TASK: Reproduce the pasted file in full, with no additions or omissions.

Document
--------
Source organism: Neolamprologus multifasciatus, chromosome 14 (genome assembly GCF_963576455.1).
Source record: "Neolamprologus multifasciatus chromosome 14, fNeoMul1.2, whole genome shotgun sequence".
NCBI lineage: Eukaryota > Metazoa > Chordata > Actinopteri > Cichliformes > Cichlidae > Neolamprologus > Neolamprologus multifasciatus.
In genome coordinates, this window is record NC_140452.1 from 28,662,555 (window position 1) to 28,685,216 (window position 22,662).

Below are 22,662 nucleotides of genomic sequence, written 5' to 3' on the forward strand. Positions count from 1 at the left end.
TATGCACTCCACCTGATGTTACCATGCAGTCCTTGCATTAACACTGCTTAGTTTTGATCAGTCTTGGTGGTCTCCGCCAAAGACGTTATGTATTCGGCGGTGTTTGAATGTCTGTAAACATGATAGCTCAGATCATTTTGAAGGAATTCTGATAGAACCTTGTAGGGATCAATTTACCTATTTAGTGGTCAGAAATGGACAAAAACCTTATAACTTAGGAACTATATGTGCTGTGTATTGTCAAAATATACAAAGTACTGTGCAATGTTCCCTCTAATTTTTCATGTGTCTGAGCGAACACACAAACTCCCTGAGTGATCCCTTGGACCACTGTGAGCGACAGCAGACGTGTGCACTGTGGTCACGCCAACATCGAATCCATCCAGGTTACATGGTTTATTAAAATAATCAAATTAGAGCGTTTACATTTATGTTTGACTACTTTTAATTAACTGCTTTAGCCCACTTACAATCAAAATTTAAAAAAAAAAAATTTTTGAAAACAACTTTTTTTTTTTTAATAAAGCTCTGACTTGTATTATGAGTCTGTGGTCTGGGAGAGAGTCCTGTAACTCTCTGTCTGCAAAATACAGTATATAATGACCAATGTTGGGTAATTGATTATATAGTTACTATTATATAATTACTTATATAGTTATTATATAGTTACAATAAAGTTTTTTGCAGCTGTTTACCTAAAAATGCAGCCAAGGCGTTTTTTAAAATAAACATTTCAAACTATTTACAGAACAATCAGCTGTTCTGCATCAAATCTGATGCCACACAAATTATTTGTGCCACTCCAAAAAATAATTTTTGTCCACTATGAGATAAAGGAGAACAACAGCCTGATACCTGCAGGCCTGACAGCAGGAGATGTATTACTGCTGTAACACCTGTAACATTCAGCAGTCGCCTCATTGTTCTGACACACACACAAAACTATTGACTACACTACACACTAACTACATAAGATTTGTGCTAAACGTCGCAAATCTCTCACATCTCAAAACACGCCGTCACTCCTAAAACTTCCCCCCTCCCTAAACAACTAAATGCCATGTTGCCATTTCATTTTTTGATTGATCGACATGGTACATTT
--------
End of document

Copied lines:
Source organism: Neolamprologus multifasciatus, chromosome 14 (genome assembly GCF_963576455.1).
Source record: "Neolamprologus multifasciatus chromosome 14, fNeoMul1.2, whole genome shotgun sequence".
NCBI lineage: Eukaryota > Metazoa > Chordata > Actinopteri > Cichliformes > Cichlidae > Neolamprologus > Neolamprologus multifasciatus.
In genome coordinates, this window is record NC_140452.1 from 28,662,555 (window position 1) to 28,685,216 (window position 22,662).

Below are 22,662 nucleotides of genomic sequence, written 5' to 3' on the forward strand. Positions count from 1 at the left end.
TATGCACTCCACCTGATGTTACCATGCAGTCCTTGCATTAACACTGCTTAGTTTTGATCAGTCTTGGTGGTCTCCGCCAAAGACGTTATGTATTCGGCGGTGTTTGAATGTCTGTAAACATGATAGCTCAGATCATTTTGAAGGAATTCTGATAGAACCTTGTAGGGATCAATTTACCTATTTAGTGGTCAGAAATGGACAAAAACCTTATAACTTAGGAACTATATGTGCTGTGTATTGTCAAAATATACAAAGTACTGTGCAATGTTCCCTCTAATTTTTCATGTGTCTGAGCGAACACACAAACTCCCTGAGTGATCCCTTGGACCACTGTGAGCGACAGCAGACGTGTGCACTGTGGTCACGCCAACATCGAATCCATCCAGGTTACATGGTTTATTAAAATAATCAAATTAGAGCGTTTACATTTATGTTTGACTACTTTTAATTAACTGCTTTAGCCCACTTACAATCAAAATTTAAAAAAAAAAAATTTTTGAAAACAACTTTTTTTTTTTTAATAAAGCTCTGACTTGTATTATGAGTCTGTGGTCTGGGAGAGAGTCCTGTAACTCTCTGTCTGCAAAATACAGTATATAATGACCAATGTTGGGTAATTGATTATATAGTTACTATTATATAATTACTTATATAGTTATTATATAGTTACAATAAAGTTTTTTGCAGCTGTTTACCTAAAAATGCAGCCAAGGCGTTTTTTAAAATAAACATTTCAAACTATTTACAGAACAATCAGCTGTTCTGCATCAAATCTGATGCCACACAAATTATTTGTGCCACTCCAAAAAATAATTTTTGTCCACTATGAGATAAAGGAGAACAACAGCCTGATACCTGCAGGCCTGACAGCAGGAGATGTATTACTGCTGTAACACCTGTAACATTCAGCAGTCGCCTCATTGTTCTGACACACACACAAAACTATTGACTACACTACACACTAACTACATAAGATTTGTGCTAAACGTCGCAAATCTCTCACATCTCAAAACACGCCGTCACTCCTAAAACTTCCCCCCTCCCTAAACAACTAAATGCCATGTTGCCATTTCATTTTTTGATTGATCGACATGGTACATTT